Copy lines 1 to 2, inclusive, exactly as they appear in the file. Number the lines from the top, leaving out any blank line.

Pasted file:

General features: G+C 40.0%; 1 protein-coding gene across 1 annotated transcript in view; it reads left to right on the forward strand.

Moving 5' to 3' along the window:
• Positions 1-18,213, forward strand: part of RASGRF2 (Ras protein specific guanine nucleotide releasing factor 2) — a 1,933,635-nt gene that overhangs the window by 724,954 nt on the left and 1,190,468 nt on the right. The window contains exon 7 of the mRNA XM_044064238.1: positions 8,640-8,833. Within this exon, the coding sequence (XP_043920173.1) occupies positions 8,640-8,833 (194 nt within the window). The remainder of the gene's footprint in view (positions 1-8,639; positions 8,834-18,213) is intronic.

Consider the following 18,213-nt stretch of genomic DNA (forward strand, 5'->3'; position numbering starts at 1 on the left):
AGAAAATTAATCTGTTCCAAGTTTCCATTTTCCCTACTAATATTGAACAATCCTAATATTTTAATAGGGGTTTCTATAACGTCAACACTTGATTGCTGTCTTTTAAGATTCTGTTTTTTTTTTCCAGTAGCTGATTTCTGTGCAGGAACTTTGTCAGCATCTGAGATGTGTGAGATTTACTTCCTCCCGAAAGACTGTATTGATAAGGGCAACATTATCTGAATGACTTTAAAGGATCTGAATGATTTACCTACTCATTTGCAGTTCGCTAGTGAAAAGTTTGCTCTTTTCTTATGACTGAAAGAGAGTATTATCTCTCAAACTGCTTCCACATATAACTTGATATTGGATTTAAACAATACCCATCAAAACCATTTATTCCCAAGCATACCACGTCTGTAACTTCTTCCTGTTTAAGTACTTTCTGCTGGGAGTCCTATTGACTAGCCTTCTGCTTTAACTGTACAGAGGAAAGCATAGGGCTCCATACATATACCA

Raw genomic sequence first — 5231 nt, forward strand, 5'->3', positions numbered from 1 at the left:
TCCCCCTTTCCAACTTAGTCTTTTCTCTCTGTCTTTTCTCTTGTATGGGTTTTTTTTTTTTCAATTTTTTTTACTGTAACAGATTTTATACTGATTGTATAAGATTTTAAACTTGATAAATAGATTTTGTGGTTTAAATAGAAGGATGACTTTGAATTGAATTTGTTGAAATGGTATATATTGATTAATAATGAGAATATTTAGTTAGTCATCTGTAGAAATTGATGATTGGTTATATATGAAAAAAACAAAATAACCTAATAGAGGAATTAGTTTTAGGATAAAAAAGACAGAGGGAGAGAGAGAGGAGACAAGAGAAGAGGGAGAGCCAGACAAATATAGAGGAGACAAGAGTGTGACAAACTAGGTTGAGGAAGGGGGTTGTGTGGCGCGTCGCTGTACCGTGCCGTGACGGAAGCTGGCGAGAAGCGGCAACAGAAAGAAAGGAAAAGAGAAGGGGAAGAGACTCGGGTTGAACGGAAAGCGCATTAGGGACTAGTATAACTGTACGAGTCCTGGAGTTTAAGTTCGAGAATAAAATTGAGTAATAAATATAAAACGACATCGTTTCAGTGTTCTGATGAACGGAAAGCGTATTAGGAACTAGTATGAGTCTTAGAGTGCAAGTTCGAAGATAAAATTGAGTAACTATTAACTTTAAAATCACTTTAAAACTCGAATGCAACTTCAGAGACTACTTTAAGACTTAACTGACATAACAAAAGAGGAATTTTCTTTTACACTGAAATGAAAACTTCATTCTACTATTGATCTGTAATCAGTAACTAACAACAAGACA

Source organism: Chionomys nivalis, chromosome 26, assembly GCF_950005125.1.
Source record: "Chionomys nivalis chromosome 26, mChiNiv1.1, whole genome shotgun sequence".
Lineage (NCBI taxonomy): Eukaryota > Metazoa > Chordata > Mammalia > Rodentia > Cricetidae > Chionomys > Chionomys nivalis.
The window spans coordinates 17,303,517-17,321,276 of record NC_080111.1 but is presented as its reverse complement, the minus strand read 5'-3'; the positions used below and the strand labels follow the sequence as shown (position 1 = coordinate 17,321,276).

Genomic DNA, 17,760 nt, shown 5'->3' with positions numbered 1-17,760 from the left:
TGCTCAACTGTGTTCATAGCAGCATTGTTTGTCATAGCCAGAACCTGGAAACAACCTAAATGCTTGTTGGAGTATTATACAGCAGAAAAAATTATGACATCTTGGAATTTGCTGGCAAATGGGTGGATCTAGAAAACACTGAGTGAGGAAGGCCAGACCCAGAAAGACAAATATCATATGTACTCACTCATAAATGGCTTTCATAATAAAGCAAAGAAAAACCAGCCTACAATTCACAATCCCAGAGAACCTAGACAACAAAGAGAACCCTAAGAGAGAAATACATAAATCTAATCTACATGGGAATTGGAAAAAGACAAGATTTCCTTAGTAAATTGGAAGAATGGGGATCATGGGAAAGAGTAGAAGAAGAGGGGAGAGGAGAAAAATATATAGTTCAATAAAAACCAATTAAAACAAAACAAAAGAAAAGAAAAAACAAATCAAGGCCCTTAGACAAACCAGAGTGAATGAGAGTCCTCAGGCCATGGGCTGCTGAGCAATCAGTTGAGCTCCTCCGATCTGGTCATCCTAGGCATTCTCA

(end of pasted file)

General features: G+C 40.0%; 1 protein-coding gene across 1 annotated transcript in view; it reads left to right on the forward strand.

Moving 5' to 3' along the window: